Welcome to the second installment in our series, teaching you how to speak the language of raptor biology. In this blog, we will focus on terms relating to plumage. These terms are not specific to raptors per se but are helpful to know when talking about identifying raptor species through their plumage.
Before you continue reading, please read our blog on raptor anatomy, as there will be some terms defined there that will also be used when describing plumage. Terms referencing plumage in regard to aging will be defined in our next installment of Raptor Vocab 101. If you don’t want to miss when it comes out, join our newsletter to be the first to hear!
Barring: Alternate stripes of light and dark across a feather
Bellyband: Dark feathers across the belly
Bib: A dark patch of feathers on the breast
Buff/Buffy: A pale tan coloration
Countershading: A method of camouflage where the top of an animal is darker in color and the bottom is lighter in color. This is seen in Peregrine Falcons so they blend into the sky when looking up, and blend into the earth when looking down.
Dusky: Dark in color
Leggings: Feathers that cover the legs and sometimes the feet, making the bird look like it’s wearing pants
Malar Stripe/Mustache/Sideburns: A distinct dark plumage patch below the eye, often seen on falcons
Marked: A small area on the feathers having a different color from its surroundings
Morph: Color variant, typically most pronounced on the body and underwing coverts
Mottled/Mottling: Pattern in plumage that is spotted/smudged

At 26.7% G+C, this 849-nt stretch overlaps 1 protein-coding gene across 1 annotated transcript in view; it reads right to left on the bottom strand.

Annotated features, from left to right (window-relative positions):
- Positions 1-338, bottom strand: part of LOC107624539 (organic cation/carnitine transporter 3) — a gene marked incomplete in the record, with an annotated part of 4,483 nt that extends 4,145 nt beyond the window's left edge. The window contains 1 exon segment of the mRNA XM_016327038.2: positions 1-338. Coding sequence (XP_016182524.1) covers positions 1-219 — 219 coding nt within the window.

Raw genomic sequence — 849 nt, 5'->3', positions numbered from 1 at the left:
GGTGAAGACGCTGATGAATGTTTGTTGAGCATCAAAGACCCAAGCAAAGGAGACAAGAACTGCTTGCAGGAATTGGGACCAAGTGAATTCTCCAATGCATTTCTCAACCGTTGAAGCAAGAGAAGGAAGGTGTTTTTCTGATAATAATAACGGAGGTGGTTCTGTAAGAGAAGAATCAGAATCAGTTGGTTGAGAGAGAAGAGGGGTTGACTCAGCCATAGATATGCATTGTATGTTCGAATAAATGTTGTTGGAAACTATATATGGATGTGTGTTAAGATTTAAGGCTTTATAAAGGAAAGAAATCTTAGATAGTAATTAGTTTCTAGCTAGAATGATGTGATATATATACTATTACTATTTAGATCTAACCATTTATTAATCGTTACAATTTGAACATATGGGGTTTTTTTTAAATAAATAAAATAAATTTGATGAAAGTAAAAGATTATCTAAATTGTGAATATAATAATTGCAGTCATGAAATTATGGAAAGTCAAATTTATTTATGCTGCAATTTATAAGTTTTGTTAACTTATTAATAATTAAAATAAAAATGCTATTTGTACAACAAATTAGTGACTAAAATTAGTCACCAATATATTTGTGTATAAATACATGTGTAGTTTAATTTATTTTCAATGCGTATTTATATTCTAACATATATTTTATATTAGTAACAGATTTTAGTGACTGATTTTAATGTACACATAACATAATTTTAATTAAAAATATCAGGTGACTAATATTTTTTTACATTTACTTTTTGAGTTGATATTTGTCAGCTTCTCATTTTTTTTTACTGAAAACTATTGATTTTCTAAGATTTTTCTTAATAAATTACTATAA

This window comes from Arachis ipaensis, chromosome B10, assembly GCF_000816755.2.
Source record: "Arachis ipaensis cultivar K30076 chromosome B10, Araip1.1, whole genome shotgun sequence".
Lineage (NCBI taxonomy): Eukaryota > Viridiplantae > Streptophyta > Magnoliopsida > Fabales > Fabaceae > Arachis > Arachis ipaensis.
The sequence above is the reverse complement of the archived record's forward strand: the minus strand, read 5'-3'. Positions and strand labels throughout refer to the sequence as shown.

Rufous: Orange-rust color
Streaking: Long, thin lines or marks of a different color from surrounding feathers
Subterminal band: Band just before the tip of the tail. Varies in thickness or color in species and between sexes within some species (i.e., American Kestrels)
Tawny: Meaning tan colored, often light orangey-brown or yellow-brown
Trailing Edge: Back edge of the wing, often differs in color
Windows: A patch of feathers of different quality/coloration that appears translucent when backlit and viewed from below. In some cases useful in species ID or in aging.
Albinism: A genetic condition where an individual cannot produce melanin, resulting in no melanin-related pigmentation. This includes all of the melanocytes (melanin-producing cells) in the body, producing white plumage all over and red or pink eyes, legs, and feet.
Dilute Plumage: Overall faded plumage relative to ‘normal’ plumaged birds
Leucism: White feather or feathers (or fur or scales) where they are normally dark, can include entire body, but eyes will have melanin and be dark, distinguishing this from albinism
Melanism: Dark feather or feathers where they are normally light
Want to take your learning further? On our free Raptor ID App (available for Apple and Android) you will find a terminology list, narrated videos of raptors in flight, and in-depth identification information on individual species. Our In-hand Guide to Diurnal Raptors is also an excellent resource for growing your vocabulary, with its extensive glossary. Lastly, the Raptor ID group on Facebook is a wealth of information that allows you to ask questions to other raptor experts and enthusiasts.
This blog was written by Sammy Riccio, HWI’s Donor Engagement Coordinator. You can learn more about Sammy here.